The New York Times editorial board is opposed to granting such objections:
The Obama administration’s rule requiring employer health plans to cover birth control without a co-payment has given rise to a slew of lawsuits by private companies claiming the mandate attacks religious freedom. Three federal appeals courts have ruled on the issue, with two correctly rejecting that view as without legal foundation. Given the conflicting rulings, it is a good bet the Supreme Court will agree to address this issue in the next term. ...
Allowing employees to make independent decisions to obtain contraceptives does not violate anyone’s religious freedom. If the Supreme Court takes up these cases, it should soundly reject the warped view that some employers can get out of complying with the new law, and in effect use their religious beliefs to discriminate against women.
Fine. The Times is entitled to its opinions. But it is not entitled to lie. Yet that is more or less what it did when it opined that "there is no exemption for owners of private for-profit businesses who simply don’t want to comply with a general law because of their personal views." Granted, the Times is technically correct, because it is referring to the implementing Obama administration regulation in question, which in fact contains no such exemption. But the rule did not need to do so. The Religious Freedom Restoration Act provides precisely such an exemption:
In recent months, lawsuits challenging the Patient Protection and Affordable Care Act’s (“ACA”) requirement that providers of health insurance pay for contraceptives and abortifacient drugs have attracted attention from legal commentators, the news media, and even the Supreme Court. Plaintiffs argue that the contraception mandate violates the Religious Freedom Restoration Act (“RFRA”) by imposing a substantial burden on their religious exercise without meeting strict scrutiny requirements. Early circuit court decisions at the preliminary injunction phase foreshadowed a circuit split on the issue, with some siding with the plaintiffs, and others siding with the government. While this Note was going to print, the Tenth Circuit issued a complicated en banc decision in Hobby Lobby Stores, Inc. v. Sebelius, that reversed a lower court ruling in favor of the government. Although that case signaled a victory for the plaintiffs, the fractured nature of the decision only underscores the likelihood that this issue will ultimately land on the Supreme Court’s doorstep.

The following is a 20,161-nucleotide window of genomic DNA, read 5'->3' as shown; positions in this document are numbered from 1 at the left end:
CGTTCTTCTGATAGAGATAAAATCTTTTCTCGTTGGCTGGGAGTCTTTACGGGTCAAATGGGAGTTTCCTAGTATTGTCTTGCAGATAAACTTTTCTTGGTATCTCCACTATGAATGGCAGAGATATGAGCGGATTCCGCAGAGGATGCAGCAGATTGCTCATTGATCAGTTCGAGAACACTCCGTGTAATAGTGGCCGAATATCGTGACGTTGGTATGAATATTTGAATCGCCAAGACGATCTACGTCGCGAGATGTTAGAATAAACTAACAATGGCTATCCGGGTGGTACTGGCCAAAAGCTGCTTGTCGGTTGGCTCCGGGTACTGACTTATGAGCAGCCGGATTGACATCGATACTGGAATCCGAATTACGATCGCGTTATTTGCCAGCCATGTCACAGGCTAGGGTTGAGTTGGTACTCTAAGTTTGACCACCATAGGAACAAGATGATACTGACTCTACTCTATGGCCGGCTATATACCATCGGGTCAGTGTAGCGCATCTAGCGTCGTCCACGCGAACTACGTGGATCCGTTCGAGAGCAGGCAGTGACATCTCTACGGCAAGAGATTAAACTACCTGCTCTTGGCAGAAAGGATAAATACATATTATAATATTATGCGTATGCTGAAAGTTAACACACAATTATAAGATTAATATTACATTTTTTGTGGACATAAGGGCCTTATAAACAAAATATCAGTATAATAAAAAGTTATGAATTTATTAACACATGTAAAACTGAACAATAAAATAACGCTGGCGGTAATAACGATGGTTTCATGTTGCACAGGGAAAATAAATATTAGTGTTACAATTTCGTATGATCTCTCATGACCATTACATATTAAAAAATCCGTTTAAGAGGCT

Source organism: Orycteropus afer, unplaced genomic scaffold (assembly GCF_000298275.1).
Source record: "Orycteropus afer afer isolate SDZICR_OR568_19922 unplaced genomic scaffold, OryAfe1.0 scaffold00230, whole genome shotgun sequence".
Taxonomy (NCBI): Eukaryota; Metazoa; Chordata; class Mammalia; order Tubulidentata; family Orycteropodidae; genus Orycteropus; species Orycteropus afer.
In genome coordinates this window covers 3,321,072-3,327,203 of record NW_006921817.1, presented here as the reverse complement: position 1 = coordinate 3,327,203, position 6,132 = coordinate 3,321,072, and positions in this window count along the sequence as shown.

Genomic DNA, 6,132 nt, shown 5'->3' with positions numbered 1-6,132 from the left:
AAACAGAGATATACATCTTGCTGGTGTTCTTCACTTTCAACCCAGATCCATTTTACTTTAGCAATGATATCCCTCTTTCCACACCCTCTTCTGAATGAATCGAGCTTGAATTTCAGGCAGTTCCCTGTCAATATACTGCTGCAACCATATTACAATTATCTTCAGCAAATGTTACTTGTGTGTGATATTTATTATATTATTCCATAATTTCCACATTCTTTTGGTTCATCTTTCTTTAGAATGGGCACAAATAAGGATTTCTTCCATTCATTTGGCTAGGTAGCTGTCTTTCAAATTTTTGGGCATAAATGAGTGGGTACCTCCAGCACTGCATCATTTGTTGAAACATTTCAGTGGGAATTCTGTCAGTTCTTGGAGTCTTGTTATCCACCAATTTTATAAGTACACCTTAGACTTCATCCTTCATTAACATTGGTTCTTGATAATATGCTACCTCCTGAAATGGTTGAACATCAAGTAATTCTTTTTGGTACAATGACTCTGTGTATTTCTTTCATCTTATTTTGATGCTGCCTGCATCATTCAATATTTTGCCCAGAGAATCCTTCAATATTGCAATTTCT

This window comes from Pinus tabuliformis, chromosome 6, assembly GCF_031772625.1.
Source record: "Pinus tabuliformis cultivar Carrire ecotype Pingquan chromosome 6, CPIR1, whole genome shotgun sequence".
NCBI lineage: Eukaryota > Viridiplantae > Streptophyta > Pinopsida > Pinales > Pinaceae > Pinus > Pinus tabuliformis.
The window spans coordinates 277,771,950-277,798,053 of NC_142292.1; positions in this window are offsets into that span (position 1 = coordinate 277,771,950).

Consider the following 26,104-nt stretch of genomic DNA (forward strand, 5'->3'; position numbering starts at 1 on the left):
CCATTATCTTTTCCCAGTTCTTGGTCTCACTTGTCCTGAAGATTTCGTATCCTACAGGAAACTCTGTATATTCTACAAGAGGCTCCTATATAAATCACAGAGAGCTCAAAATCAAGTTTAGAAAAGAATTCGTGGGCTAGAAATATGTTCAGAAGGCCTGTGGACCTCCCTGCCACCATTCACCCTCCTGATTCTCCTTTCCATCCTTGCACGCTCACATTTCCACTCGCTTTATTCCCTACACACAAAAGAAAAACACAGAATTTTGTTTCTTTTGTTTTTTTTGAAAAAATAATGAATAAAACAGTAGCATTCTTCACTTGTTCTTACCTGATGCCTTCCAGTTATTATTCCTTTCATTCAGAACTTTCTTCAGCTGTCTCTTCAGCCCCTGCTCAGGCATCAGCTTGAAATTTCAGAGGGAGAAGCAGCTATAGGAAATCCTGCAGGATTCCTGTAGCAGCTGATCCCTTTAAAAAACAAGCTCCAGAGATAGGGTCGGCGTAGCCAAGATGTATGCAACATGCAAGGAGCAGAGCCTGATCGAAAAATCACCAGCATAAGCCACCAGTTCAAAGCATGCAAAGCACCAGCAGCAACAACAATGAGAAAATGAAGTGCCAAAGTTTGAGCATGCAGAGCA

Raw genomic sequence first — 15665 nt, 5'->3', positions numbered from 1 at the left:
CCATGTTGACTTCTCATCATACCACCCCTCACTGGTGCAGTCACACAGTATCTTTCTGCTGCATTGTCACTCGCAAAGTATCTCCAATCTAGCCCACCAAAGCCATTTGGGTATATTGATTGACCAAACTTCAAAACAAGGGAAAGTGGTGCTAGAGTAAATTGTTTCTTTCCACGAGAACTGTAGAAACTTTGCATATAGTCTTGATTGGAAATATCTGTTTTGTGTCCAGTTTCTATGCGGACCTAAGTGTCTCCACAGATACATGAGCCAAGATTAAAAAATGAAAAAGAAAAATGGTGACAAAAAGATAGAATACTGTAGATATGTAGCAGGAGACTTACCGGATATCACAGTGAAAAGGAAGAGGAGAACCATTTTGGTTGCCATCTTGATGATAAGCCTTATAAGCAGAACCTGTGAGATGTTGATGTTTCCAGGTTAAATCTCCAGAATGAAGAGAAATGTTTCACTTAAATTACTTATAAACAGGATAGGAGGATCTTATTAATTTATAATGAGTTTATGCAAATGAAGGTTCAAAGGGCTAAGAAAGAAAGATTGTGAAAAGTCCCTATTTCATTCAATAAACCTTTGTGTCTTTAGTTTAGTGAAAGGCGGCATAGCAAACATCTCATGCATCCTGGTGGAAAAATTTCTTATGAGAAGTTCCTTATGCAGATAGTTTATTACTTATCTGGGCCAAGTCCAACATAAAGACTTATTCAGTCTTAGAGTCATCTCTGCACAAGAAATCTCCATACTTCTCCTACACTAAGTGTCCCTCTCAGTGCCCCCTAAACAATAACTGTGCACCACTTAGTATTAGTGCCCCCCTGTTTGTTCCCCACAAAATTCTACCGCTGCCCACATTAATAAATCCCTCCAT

Hobby Lobby highlights a novel issue — whether for-profit corporations can seek exemptions from the ACA by invoking RFRA. This Note will consider the arguments put forward by the majority in Hobby Lobby, as well as those put forward by the dissenters. Moreover, this Note will address additional textual and contextual factors that courts have failed to consider, ultimately concluding that RFRA draws no distinction between for- and nonprofits. Policy arguments against allowing for-profits protection under RFRA are then considered. In the end, if courts will stay true to RFRA’s text and context, they will be led to two ultimate conclusions. First, for-profits are within RFRA’s auspices. And second, the sacrifice of conscience is not the cost of incorporation in America.
Christiansen, Jeremy M., 'The Word Person...Includes Corporations': Why the Religious Freedom Restoration Act Protects Both For- and Nonprofit Corporations (August 30, 2013). Utah Law Review, Forthcoming. Available at SSRN: http://ssrn.com/abstract=2318499.
Moreover, as I have argued, even if the courts reject that argument, the reverse veil piercing doctrine remains available as a tool for requiring just such an exemption.
And so the NY Times is caught in a sleight of hand. Yes, what it said is technically true, but it is still misleading when considered in a broader sense.